End of Daylight Saving Time, which can disrupt sleep pattern, is a good time to review your sleep habits, experts say

Sunday, Nov. 2, is the end of Daylight Saving Time this year and for those who already sleep poorly, it might mean further disruption to their sleep patterns.

Turning our clocks back one hour in the fall can be disruptive to our sleep patterns, says Sabrina Brem, an instructor at Columbia University School of Nursing, making a few suggestions to help with the transition:

Going to bed and getting up at the same time every day is the “single most important thing” to getting a good night’s sleep, she says.

“Plus or minus two hours can be OK, but you’ll have the best sleep if you can stick to a very similar routine seven days a week,” Brem said.

It is also important to avoid stimulating activity before bedtime, which means no exercise, television, iPad, iPhone, tablet, or bright screen of any kind. If you like to read before bed, Brem suggests an actual book or a device with e-ink.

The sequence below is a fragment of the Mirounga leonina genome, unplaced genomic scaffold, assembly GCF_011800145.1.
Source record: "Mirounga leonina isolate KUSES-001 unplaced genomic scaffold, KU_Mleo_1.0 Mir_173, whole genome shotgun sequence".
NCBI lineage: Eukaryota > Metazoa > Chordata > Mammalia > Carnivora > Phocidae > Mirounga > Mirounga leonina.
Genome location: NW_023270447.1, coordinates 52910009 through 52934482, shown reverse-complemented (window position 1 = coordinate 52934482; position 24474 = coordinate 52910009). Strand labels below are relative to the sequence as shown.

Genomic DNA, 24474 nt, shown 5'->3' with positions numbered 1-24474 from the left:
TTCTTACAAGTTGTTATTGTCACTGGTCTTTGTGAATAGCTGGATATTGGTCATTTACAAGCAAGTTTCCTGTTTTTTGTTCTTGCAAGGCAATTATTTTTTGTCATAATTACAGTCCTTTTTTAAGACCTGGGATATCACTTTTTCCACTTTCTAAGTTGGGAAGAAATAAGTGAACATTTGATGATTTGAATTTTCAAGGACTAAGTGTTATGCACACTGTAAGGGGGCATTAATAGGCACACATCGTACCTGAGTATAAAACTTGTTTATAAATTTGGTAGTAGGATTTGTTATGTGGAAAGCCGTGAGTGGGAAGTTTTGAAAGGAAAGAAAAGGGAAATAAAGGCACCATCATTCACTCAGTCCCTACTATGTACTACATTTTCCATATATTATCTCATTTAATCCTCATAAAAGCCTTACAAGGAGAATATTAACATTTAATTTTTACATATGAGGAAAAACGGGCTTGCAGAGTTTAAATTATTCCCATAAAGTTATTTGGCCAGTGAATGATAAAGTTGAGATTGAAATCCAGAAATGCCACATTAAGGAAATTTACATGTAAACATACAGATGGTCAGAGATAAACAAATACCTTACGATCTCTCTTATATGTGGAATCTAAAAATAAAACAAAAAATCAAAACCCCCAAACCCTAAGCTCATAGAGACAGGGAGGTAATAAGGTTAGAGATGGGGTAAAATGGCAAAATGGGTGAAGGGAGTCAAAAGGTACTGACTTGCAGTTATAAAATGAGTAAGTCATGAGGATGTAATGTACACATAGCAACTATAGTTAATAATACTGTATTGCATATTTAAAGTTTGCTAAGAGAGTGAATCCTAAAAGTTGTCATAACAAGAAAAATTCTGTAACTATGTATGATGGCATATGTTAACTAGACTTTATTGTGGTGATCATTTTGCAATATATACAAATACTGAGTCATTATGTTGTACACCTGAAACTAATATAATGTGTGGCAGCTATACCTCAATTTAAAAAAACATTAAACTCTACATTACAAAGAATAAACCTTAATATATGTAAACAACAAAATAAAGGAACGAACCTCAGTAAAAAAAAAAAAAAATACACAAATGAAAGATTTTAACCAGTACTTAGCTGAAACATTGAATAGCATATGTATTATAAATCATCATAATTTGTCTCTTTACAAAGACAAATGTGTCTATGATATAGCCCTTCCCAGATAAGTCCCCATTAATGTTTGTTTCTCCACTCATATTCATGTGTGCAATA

Brem also suggest no caffeine six hours before bedtime and no alcohol three hours before bed.

“Lots of people will say a cocktail helps them fall asleep, and it does,” says Brem. “The trouble is usually that cocktail will also cause you to have fitful sleep, wake up frequently, and feel unrested in the morning.”

The National Sleep Foundation adds these tips to Brem’s suggestions to get a good nights sleep:

  • Create a bedtime ritual.
  • Avoid naps, especially in the afternoon.
  • Exercise daily.
  • Create a soothing sleep environment, which includes cool temperatures and no light.
  • Make sure your mattress has not exceeded its life expectancy – usually 9-10 years.
  • Avoid cigarettes and heavy meals at bedtime.
  • If you can’t sleep, get up and do something relaxing until you are tired.
  • Speak to your health care provider if you are still having trouble sleeping.
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